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Here are two ways to define Hilbert's tenth problem over a ring $R$:

  1. Given a polynomial $p \in \mathbb Z[x_1,\ldots,x_n]$, can one decide whether it has a solution in $R^n$?
  2. Given a polynomial $p \in R[x_1,\ldots,x_n]$, can one decide whether it has a solution in $R^n$?

I am interested in the case where $R$ is the ring of integers of a number field. In Bjorn Poonen's survey, he explains in §10 that he's talking about (1) but all the papers he cites in Theorem 14.1, including his own, discuss (2) and as far as I can tell don't mention (1). So that would seem to imply that (1) and (2) are equivalent in this situation, but I can't find this stated anywhere.

The question: Is it true that (1) and (2) are equivalent when $R$ is the ring of integers of a number field? Is there a reference for this?

Addendum: A sufficient criterion for Hilbert's tenth problem to be undecidable over $R$ is that $\mathbb Z$ is Diophantine over $R$. That is, there is a polynomial $P(x,y_1,\ldots,y_n)$ such that for $x \in R$, \begin{equation} \tag{$*$}\label{thing} \exists y_1,\ldots,y_n \in R\text{ such that }P(x,y_1,\ldots,y_n)=0 \quad \iff \quad x \in \mathbb Z. \end{equation} In fact, every proof of the undecidability of Hilbert's 10th problem over a number ring $R$ uses this idea. So:

Effectively equivalent question: Given a polynomial $P \in R[x,y_1,\ldots,y_n]$ satisfying \eqref{thing}, where $R$ is the ring of integers of a number field, is it always possible to find a polynomial $P \in \mathbb Z[x,y_1,\ldots,y_n]$ (maybe for a different $n$) satisfying \eqref{thing}?

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    $\begingroup$ If the number field is of finite degree, then the answer is: 1 and 2 are equivalent. Just represent all coefficients and variables as linear combinations of the basis. $\endgroup$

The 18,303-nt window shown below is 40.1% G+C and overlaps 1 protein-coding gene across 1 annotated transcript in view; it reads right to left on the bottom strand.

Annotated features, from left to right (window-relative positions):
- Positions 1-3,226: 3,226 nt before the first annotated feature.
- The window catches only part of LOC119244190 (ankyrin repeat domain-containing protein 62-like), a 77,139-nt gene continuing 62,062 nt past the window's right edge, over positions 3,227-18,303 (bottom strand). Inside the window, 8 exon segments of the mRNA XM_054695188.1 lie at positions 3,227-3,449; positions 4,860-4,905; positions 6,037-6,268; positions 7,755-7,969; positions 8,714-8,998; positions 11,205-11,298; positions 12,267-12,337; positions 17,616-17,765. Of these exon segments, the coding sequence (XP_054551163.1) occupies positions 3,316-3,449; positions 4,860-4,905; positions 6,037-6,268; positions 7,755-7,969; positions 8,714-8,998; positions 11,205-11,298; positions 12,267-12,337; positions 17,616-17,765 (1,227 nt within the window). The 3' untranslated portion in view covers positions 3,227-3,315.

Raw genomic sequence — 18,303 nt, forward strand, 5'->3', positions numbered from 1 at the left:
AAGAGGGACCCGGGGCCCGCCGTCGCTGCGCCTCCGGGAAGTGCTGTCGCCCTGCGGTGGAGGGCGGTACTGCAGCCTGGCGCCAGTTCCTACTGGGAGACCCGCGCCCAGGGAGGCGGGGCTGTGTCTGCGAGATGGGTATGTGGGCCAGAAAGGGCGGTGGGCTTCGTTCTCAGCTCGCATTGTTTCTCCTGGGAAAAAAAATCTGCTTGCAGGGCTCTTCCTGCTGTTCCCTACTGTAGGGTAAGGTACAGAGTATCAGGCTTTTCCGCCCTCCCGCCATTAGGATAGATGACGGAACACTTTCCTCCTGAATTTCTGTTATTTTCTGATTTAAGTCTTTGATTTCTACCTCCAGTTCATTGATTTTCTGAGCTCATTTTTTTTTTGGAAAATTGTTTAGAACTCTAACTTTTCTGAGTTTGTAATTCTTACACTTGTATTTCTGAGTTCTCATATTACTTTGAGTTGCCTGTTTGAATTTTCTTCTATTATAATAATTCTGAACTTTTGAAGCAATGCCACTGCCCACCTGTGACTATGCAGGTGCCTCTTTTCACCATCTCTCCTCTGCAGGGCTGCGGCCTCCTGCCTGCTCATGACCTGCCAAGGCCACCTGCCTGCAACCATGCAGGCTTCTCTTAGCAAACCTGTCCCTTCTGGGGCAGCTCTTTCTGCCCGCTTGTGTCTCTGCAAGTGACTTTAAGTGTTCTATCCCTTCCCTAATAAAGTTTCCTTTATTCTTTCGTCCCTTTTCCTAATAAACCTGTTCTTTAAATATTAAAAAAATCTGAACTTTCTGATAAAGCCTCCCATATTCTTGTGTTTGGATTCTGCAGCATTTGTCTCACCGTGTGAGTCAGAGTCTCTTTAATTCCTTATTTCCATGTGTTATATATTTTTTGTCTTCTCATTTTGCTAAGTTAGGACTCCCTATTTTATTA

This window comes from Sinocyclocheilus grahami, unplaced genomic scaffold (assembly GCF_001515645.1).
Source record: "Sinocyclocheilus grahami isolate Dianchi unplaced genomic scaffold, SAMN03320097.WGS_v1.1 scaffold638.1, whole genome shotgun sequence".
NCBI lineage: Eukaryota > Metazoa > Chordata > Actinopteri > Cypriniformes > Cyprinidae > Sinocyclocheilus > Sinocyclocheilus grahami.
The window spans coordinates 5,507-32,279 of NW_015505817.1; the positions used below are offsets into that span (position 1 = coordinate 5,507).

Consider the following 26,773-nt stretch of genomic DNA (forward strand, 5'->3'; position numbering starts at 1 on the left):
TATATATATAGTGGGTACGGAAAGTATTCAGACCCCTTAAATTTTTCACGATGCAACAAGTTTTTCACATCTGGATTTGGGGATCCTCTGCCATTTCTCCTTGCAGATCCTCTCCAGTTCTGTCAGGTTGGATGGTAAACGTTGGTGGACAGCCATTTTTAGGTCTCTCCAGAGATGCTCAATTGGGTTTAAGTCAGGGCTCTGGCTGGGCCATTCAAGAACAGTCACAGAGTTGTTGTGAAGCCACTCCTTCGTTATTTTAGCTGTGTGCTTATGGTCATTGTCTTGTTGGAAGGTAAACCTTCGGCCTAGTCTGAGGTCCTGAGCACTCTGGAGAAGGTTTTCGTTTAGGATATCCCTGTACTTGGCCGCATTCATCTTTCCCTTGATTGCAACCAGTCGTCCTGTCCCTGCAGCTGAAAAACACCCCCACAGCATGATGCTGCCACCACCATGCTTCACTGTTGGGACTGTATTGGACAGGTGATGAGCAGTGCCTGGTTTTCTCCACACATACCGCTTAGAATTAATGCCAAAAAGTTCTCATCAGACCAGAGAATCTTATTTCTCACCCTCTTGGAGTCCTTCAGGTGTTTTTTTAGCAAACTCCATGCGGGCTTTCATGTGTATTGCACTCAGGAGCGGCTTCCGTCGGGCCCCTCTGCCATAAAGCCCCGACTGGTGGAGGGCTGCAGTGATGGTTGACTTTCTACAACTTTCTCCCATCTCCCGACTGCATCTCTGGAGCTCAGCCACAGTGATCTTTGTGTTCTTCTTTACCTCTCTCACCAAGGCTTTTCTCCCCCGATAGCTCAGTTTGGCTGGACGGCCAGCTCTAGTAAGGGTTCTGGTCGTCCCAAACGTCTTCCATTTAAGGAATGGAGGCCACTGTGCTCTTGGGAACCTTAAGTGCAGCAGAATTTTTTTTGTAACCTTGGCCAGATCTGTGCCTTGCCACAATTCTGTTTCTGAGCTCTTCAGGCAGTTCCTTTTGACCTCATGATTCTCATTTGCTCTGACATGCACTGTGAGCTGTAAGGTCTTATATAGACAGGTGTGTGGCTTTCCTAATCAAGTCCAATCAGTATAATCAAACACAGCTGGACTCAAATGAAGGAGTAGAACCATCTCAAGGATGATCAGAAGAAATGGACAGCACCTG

– markvs
    Commented Mar 17, 2022 at 3:14
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    $\begingroup$ Hmm, would you be willing to expand this into an answer? I see how to turn a polynomial equation over $R$ into a system of polynomial equations over $\mathbb Z$, but if the variables are interpreted in $R$ then the system may have other solutions that don't obviously correspond back to a solution to the original equation. But maybe I'm just being obtuse. $\endgroup$
    – Fedya
    Commented Mar 17, 2022 at 4:55
  • $\begingroup$ A system of polynomial equations over $\Bbb Z$ is equivalent to one equation. If $z$ is a variable of the original equation, $\alpha,\beta$ is a (integral) basis and you substitute $z=x\alpha+y\beta$, and you find $x,y$, then you find $z=x\alpha+y\beta$. $\endgroup$
    – markvs
    Commented Mar 17, 2022 at 8:57
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    $\begingroup$ Fix $\xi\in R=O_K$ such that $K=\mathbb Q(\xi)$. Then given a system of polynomials $p\in R[x_1,\dots,x_n]$, introduce a new variable $z$ for $\xi$, write each $p$ as a polynomial in $\mathbb Q[x_1,\dots,x_n,z]$, add to the system the minimal polynomial $f_\xi\in\mathbb Q[z]$ of $\xi$, and multiply each equation by a sufficiently large integer to make it an integer equation. This is solvable over $R$ iff the original system is, as for any $\xi'\in R$ such that $f_\xi(\xi')=0$, there is an automorphism $\sigma$ of $R$ such that $\sigma(\xi')=\xi$. $\endgroup$ Commented Mar 17, 2022 at 10:36
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    $\begingroup$ I see that you defined the problem only for systems consisting of one equation, but this makes no difference. If $K$ is formally real, you can just take the sum of squares of all the polynomials; in general, there will be a polynomial $f\in\mathbb Z[x,y]$ such that $f(x,y)=0\iff x=y=0$ for any $x,y\in K$, and this can be used to combine multiple equations into one. $\endgroup$ Commented Mar 17, 2022 at 10:45

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